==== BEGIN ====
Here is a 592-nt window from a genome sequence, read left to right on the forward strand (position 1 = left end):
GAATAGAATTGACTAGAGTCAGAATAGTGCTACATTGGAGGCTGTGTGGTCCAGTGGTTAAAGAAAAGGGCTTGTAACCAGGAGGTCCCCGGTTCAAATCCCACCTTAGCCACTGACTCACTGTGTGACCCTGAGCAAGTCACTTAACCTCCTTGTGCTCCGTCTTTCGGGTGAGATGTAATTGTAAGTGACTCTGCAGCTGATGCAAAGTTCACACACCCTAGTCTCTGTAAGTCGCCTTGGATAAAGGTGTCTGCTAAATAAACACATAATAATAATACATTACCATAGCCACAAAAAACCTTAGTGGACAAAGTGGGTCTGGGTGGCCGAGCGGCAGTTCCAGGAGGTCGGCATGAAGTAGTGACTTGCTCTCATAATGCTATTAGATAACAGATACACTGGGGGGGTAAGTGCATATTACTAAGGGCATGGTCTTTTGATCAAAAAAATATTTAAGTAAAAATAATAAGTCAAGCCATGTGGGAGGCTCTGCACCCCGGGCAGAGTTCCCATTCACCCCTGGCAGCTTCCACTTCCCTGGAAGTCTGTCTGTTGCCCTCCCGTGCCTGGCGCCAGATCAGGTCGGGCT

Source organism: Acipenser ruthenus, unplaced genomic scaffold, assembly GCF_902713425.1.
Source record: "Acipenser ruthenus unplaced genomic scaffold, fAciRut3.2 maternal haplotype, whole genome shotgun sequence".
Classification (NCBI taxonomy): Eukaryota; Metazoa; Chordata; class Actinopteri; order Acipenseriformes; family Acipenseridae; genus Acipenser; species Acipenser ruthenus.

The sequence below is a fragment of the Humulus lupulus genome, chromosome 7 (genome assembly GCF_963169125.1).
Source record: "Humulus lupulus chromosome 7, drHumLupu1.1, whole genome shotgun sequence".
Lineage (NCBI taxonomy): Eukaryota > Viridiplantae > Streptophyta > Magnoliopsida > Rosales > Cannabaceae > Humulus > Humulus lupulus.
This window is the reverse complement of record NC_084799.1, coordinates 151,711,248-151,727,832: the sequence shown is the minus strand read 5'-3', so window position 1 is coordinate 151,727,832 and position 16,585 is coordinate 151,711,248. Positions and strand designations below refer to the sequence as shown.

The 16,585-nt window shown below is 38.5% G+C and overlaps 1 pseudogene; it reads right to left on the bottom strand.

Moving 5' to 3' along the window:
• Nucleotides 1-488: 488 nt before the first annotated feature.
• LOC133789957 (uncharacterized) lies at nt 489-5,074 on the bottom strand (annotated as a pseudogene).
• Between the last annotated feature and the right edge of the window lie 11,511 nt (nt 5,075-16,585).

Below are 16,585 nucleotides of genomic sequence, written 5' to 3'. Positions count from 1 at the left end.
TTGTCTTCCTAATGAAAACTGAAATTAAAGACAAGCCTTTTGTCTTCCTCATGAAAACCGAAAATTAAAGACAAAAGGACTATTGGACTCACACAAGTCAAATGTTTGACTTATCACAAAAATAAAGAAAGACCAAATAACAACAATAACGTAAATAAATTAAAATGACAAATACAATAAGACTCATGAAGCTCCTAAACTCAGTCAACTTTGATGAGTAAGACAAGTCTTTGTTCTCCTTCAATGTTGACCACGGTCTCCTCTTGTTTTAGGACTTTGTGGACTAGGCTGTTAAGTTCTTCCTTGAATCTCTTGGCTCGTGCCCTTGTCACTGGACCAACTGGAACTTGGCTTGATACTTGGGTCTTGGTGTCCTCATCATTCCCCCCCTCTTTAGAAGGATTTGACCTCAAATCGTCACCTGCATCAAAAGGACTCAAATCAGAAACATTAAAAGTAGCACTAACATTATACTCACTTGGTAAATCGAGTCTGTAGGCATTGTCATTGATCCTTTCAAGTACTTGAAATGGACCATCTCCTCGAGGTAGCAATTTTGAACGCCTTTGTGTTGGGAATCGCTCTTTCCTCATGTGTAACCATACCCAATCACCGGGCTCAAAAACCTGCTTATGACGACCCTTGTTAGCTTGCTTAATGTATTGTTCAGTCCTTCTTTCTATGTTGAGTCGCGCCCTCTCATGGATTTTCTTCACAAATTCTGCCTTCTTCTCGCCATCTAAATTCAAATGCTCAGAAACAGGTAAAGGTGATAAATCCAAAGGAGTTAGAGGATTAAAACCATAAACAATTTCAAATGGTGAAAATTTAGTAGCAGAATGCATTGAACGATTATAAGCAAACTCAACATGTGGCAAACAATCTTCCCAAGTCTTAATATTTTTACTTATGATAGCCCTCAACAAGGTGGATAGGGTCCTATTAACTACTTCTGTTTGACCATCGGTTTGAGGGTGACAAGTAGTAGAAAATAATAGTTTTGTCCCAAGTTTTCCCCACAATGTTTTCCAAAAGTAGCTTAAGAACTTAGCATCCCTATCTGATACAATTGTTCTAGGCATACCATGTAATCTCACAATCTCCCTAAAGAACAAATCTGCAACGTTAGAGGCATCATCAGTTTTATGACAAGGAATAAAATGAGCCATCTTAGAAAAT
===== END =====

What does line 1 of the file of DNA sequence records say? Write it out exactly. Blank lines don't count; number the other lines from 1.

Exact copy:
Here is a 592-nt window from a genome sequence, read left to right on the forward strand (position 1 = left end):